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SEC Examiners Warn About Cloud Storage Risks for Broker-Dealers, Investment Advisers

Image by Alessandro D'Andrea from Pixabay
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SEC Examiners Warn About Cloud Storage Risks for Broker-Dealers, Investment Advisers
Image by Alessandro D’Andrea from Pixabay

The US usc (SEC) has issued an alert warning advisers on the potential security risks of storing information on cloud-based platforms as they do not all offer encryption or password protection.

The risk alert – which was issued on 23 May – said that the US Office of Compliance Inspections and Examinations (OCIE) had identified security risks “associated with the storage of electronic customer records and information by broker-dealers and investment advisers in various network storage solutions, including those leveraging cloud-based storage”.

While “the majority of these network storage solutions offered encryption, password protection, and other security features designed to prevent unauthorized access, examiners observed that firms did not always use the available security features”, the alert continued, noting that “weak or misconfigured security settings on a network storage device could result in unauthorized access to information”.

In a summary, the OCIE said its staff had identified a number of specific concerns that could raise compliance issues under regulations governing information security and identity theft. The Safeguards Rule of Regulation S-P “requires every broker-dealer and investment adviser registered with the SEC to adopt written policies and procedures that address administrative, technical, and physical safeguards for the protection of customer records and information”.

Similarly, the Identity Theft Red Flags Rule of Regulation S-ID requires broker-dealers and investment advisers registered or required to be registered with the SEC to develop and implement a written identity theft prevention program designed to “detect, prevent, and mitigate identity theft in connection with the opening of a covered account or any existing covered account”.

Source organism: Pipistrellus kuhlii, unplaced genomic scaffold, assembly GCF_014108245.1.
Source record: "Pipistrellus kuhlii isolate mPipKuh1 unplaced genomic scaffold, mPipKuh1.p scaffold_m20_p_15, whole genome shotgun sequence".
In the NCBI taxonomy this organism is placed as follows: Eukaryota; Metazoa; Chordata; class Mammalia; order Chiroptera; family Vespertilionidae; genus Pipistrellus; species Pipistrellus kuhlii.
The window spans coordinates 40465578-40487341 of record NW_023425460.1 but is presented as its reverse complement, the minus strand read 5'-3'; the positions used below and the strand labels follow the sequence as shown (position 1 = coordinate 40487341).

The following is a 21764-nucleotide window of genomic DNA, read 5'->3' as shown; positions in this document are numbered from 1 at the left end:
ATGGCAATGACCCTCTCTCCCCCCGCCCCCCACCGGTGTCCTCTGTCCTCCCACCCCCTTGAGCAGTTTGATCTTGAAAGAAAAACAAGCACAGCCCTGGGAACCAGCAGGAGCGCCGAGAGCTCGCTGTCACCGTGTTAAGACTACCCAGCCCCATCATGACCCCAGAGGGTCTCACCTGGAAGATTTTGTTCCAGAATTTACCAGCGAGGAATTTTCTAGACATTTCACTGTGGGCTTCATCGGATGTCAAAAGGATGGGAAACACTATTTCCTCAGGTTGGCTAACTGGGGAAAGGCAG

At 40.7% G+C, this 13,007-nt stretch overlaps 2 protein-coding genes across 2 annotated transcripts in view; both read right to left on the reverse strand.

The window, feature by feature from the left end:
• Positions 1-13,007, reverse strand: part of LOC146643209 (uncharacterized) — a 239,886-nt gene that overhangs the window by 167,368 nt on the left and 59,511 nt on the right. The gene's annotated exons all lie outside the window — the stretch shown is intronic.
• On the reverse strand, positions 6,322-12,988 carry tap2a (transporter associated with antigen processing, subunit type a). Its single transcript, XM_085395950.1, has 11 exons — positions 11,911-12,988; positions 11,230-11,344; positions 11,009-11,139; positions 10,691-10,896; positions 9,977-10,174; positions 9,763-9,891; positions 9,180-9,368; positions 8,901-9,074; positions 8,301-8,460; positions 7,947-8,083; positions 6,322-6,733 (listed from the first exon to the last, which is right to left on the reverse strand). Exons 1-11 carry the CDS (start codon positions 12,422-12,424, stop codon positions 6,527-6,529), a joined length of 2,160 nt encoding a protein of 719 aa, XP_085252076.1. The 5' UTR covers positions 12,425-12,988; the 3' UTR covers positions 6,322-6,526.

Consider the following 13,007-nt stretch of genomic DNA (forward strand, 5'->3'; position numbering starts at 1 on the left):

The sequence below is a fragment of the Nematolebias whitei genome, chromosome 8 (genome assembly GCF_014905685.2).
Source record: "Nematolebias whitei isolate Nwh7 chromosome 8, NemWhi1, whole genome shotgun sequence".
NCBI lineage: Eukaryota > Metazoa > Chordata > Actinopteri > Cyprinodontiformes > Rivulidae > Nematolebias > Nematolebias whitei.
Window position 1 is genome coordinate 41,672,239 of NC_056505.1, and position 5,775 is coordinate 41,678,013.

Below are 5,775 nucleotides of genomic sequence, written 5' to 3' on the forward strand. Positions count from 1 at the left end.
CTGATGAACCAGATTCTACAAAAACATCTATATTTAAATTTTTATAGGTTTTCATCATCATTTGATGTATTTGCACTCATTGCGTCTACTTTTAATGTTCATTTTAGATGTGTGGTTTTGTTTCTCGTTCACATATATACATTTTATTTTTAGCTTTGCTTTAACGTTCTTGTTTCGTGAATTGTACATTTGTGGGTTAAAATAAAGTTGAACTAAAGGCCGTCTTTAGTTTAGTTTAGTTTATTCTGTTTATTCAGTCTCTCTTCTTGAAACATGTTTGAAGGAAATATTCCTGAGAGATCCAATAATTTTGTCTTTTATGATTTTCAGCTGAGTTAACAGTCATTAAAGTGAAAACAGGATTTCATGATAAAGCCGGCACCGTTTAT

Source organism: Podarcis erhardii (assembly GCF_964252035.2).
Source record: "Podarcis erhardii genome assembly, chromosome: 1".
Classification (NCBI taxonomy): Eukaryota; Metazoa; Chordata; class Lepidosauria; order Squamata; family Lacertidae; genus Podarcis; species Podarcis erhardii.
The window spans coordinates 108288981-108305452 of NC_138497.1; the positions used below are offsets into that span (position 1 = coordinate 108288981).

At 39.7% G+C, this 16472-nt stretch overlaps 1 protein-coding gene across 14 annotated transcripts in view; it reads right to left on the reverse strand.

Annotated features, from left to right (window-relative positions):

The concerns identified in the alert include: misconfigured network storage solutions, inadequate oversight of vendor-provided network storage solutions, and insufficient data classification policies and procedures.

In some cases, the alert said, firms had not “adequately” configured the settings on their network storage solution of choice to “protect against unauthorized access” and some firms did not have “policies and procedures addressing the security configuration” of that “solution”.

Furthermore, some firms failed to ensure that the configuration of security settings on “vendor-provided network storage solutions were configured in accordance with the firm’s standards”, and in some cases, firms’ “policies and procedures did not identify the different types of data stored electronically by the firm and the appropriate controls for each type of data”, the alert said.

According to the OCIE, implementation of a “configuration management program that includes policies and procedures governing data classification, vendor oversight, and security features will help to mitigate the risks incurred when implementing on-premise or cloud-based network storage solutions”.

OCIE staff observed “several features of effective configuration management programs, data classification procedures, and vendor management programs”, the alert said.

These included: policies and procedures to support installation, maintenance and review of the network storage solution; guidelines for security controls and “baseline security configuration standards”; and vendor management policies and procedures, including regular implementation of software patches and hardware updates.

The OCIE called for registered broker-dealers and investment advisers to “review their practices, policies, and procedures with respect to the storage of electronic customer information and to consider whether any improvements are necessary”. It also encouraged firms to “actively oversee any vendors they may be using for network storage to determine whether the service provided by the vendor is sufficient to enable the firm to meet its regulatory responsibilities”.

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Naomi Smith
Naomi is a UK-based Journalist, writer and online content creator with around six years experience. She has a master's degree in investigative journalism and experience working as a beat reporter, primarily covering aviation law, regulation and politics. She has written for online publications on a variety of topics, including politics, gaming and film.